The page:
2. Show me case studies and success stories that demonstrate ROI
  3. Be a value-added resource

Companies are not in the business to save money — they’re in the business to meet performance targets and generate revenue. That’s why value selling is so vital, you’ve got to challenge customers and get them thinking about profitability. When value selling a product or solution, lead customers to the answers to the following questions:

  • How will this product or solution help your customers minimize their risks, enhance their success, free-up valuable time or resources, and eliminate headaches?
  • How will they reduce their total cost? For example, you can reduce overhead by X and thus enhance quality output by Y. Suddenly, that criterion impacts on lowering the total cost.
  • How will you help your customers improve their profitability?
  • What does your product or service do that the others don’t, and can be quantified to demonstrate that you’re saving your customer money, even though yours may be the higher-priced solution?

Step Four: Closing the deal by presenting value

Another important factor is to help your customer realize their current situation is not always simplistic. In the Sales Bridge Commitment phase is states that, as the sales rep, it’s your job to communicate this fact. A problem that seems minor, or unrelated to another problem, is usually more serious and will have a cascading effect if not dealt with. For instance, your customer may think he is angle-deep in floodwater, but in reality, he is waist-deep. Again, it’s your job as the sales rep to clarify the big-picture outlook. When closing the deal, as a deterrent for customers choosing the cheaper price over the higher price, you must convince the customer that your product will deliver continuing value. Closing a sale successfully marks the beginning of a long and perennial relationship between you and your customer.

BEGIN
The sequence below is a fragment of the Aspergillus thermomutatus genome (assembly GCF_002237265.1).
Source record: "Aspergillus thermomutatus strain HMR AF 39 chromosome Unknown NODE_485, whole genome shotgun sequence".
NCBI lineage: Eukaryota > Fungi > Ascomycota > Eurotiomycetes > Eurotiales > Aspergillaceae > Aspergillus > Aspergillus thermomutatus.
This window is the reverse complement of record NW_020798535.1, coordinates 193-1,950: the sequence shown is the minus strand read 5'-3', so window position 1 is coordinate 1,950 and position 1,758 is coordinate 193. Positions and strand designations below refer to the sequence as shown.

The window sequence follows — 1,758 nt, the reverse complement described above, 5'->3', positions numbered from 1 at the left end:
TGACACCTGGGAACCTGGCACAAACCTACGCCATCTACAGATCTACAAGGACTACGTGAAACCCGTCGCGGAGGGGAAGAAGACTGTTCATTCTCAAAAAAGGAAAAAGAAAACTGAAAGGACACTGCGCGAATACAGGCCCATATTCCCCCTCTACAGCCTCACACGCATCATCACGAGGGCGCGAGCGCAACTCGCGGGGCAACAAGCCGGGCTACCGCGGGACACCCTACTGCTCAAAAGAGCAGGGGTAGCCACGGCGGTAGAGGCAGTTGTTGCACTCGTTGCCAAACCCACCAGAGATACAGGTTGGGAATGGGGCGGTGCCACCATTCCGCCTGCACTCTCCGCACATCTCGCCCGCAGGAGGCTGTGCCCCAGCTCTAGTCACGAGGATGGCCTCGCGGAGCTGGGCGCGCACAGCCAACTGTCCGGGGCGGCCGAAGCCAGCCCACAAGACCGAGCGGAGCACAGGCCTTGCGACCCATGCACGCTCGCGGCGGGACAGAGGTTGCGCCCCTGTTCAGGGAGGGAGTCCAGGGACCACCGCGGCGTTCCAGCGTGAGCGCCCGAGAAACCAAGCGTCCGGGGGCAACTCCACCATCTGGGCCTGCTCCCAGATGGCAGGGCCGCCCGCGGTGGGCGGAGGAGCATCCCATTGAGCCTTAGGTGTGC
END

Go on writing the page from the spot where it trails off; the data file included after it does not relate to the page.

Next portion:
Step Five: Become a trusted “value-giving” advisor

Remember, the most important factor in value selling is to establish factors that have a direct impact on the customer’s bottom line, otherwise, the sales discussion will undoubtedly regress back to price alone. Helping your customers gain value from your insights and solutions will help establish you as a partner in your client’s success. As time goes on, and situations evolve, your customers will be receptive to listening to how you can add even more value. By mastering value selling skills, you’ll be a true solution-maker for your customers. You’ll become a confident value-selling expert.

This post has been updated by Paul Cherry with all new material.
It was originally posted on August 4, 2012
Paul Cherry can be contacted at 302‑478‑4443 or, by email.

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Paul Cherry

For over two decades, sales expert and author PAUL CHERRY has helped B2B sales professionals close more deals in all major industries. As a recognized thought leader in customer engagement strategies, Paul Cherry has been featured in more than 250 publications, including Investor’s Business Daily, Selling Power, Inc., Sales & Marketing Management, The Kiplinger Letter, and Salesforce.

Performance Based Results

Paul Cherry is the president of Performance Based Results. PBR delivers intense, customized sales team training programs and sales management coaching to companies throughout North America. Paul has worked with more than 1,200 organizations, including 175 of the Fortune 500, plus more than a thousand entrepreneurial, small to mid-sized, cutting-edge businesses looking to dominate their niche markets. Clients typically get 7 times their return-on-investment (ROI) or better.

Questions That Sell

Paul Cherry’s top-rated bestseller, Questions That Sell: The Powerful Process for Discovering What Your Customer Really Wants (AMACOM) has been listed on BookAuthority’s “100 Best Sales Books of All Time” and has been published in four languages. He is also the author of Questions That Get Results (Wiley) and The Ultimate Sales Pro (HarperCollins Leadership).